When Jim Callaghan launched his "great debate" on the future of education in 1976, he dared to suggest that what went on in schools was a matter of public interest. Three decades ago, it would have been impossible to imagine the extent and detail of the scrutiny teachers come under today.
They are observed by heads, other teachers, local authority advisers and Office for Standards in Education inspectors, students, researchers, consultants from the primary and secondary strategies and governors. If their school is in special measures, the attention intensifies, sometimes accompanied by conflicting advice. No wonder teacher union members are complaining.
But let's look back 30 years. When Callaghan gave the "Ruskin speech", which raised the idea of a national curriculum and of greater accountability, it was possible to teach for 30 years without being observed by any adult, let alone an HMI. Even headteachers often felt awkward about observing lessons, so powerful was the concept of a teacher's inviolable fiefdom.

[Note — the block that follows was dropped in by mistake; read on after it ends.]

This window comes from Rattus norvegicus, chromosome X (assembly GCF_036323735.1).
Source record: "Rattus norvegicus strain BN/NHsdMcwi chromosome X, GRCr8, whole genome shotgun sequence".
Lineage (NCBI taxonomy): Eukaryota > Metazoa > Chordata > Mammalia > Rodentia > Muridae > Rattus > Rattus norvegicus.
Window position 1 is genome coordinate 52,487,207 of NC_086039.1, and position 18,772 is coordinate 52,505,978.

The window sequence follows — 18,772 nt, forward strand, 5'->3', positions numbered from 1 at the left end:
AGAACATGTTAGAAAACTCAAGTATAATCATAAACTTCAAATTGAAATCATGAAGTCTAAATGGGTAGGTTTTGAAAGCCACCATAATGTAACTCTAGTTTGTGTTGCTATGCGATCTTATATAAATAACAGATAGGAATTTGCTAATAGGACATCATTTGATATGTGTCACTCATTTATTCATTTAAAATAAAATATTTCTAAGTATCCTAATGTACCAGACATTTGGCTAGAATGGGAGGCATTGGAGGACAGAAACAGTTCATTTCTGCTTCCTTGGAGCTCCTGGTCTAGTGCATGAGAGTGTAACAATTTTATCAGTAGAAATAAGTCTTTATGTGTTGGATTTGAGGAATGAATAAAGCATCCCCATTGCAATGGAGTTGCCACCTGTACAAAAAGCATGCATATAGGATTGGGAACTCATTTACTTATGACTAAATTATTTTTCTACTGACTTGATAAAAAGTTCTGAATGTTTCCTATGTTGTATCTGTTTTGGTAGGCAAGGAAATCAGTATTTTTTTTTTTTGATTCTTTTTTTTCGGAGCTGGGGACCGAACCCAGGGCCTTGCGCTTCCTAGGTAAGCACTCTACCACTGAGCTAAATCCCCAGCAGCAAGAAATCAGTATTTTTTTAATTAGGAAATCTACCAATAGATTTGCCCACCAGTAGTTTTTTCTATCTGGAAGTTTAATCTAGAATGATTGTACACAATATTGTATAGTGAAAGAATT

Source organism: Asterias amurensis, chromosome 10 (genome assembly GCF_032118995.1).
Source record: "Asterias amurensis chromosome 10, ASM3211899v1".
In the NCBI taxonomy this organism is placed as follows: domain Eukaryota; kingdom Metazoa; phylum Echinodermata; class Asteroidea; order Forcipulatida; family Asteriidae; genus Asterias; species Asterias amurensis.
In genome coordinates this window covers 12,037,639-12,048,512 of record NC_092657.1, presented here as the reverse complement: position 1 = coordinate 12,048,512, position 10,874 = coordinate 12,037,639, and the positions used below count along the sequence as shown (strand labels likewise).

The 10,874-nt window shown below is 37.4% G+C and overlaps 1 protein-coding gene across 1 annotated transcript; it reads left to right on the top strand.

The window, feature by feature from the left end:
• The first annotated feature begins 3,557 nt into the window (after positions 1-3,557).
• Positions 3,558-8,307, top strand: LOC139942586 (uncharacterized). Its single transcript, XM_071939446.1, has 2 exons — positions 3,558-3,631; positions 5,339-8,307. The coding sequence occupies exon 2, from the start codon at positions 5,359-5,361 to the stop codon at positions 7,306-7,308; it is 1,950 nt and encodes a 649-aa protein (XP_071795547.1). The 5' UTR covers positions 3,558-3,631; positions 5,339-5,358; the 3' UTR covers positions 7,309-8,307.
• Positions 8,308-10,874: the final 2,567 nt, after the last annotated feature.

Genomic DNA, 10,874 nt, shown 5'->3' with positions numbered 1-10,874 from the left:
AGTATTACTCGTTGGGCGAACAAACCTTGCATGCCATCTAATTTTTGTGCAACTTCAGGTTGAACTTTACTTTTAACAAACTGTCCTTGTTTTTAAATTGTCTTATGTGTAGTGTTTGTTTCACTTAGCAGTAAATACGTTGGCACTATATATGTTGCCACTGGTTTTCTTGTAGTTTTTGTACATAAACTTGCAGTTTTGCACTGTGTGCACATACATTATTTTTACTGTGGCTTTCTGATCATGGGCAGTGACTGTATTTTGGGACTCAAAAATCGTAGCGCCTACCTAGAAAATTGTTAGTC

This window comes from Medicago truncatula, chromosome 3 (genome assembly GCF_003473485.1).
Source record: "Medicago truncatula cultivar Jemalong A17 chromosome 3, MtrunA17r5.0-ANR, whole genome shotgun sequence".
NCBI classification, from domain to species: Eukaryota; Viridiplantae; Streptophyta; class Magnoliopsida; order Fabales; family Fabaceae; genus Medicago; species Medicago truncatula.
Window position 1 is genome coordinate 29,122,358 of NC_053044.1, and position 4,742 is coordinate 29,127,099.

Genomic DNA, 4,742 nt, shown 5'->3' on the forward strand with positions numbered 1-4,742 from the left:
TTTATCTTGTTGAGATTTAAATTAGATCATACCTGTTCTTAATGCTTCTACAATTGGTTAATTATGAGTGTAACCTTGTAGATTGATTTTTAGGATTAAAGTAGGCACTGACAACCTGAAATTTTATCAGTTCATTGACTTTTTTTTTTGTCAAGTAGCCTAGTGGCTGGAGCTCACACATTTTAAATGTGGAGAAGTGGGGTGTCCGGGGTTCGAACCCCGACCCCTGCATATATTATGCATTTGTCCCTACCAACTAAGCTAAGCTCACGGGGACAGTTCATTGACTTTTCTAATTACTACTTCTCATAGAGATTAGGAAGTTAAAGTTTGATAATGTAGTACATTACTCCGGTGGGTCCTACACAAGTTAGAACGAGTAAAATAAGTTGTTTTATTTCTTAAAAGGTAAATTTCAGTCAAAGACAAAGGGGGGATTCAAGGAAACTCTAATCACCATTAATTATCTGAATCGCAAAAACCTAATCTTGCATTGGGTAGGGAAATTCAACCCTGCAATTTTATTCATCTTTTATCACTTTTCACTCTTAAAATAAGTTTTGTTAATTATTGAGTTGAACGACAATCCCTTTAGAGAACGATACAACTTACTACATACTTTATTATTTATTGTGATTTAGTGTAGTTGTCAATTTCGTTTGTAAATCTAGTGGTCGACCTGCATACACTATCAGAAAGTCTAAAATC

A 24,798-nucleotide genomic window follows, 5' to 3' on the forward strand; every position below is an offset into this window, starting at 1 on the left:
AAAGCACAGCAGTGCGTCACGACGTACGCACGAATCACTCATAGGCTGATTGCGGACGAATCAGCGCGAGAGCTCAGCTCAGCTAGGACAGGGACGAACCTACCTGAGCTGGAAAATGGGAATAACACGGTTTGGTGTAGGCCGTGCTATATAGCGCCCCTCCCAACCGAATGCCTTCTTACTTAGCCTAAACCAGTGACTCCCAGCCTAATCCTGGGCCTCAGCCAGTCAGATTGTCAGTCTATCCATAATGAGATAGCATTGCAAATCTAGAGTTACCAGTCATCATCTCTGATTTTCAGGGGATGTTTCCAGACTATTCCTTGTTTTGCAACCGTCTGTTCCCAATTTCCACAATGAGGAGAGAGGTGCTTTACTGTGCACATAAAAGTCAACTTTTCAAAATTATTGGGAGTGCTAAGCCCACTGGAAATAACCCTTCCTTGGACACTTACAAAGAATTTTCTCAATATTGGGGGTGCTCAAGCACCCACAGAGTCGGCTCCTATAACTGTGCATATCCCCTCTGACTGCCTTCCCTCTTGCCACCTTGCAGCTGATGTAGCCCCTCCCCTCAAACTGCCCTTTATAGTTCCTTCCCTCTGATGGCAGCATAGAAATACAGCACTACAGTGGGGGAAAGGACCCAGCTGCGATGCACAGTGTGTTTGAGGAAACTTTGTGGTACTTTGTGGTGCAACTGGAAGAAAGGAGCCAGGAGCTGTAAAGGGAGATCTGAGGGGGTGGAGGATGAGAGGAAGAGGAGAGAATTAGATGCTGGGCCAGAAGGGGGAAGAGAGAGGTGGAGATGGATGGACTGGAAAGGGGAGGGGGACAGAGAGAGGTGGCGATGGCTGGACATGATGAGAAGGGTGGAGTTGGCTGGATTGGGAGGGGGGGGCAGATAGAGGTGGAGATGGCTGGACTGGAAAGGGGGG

Obviously, there must be a happy medium. Much of today's classroom observation is healthy and constructive. It has to do with sharing good practice and enabling teachers to examine aspects of their own work. Some is necessary monitoring because schools must be publicly accountable. And sometimes, criticism cannot be avoided.
But if classrooms are over-invaded - one unlucky teacher was recently observed no fewer than seven times in seven weeks - it is up to heads to protect them. The National Union of Teachers' guidance sensibly calls on them to avoid "bunching" visits, to limit their number, to clarify the purpose of all observations and to protect confidentiality. Fear of a sudden visit by Ofsted inspectors is leading, predictably, to over-preparation. Heads should ask themselves, is this observation really necessary? And, when teachers are under pressure, they should ask the same of LEA teams and other visitors, too.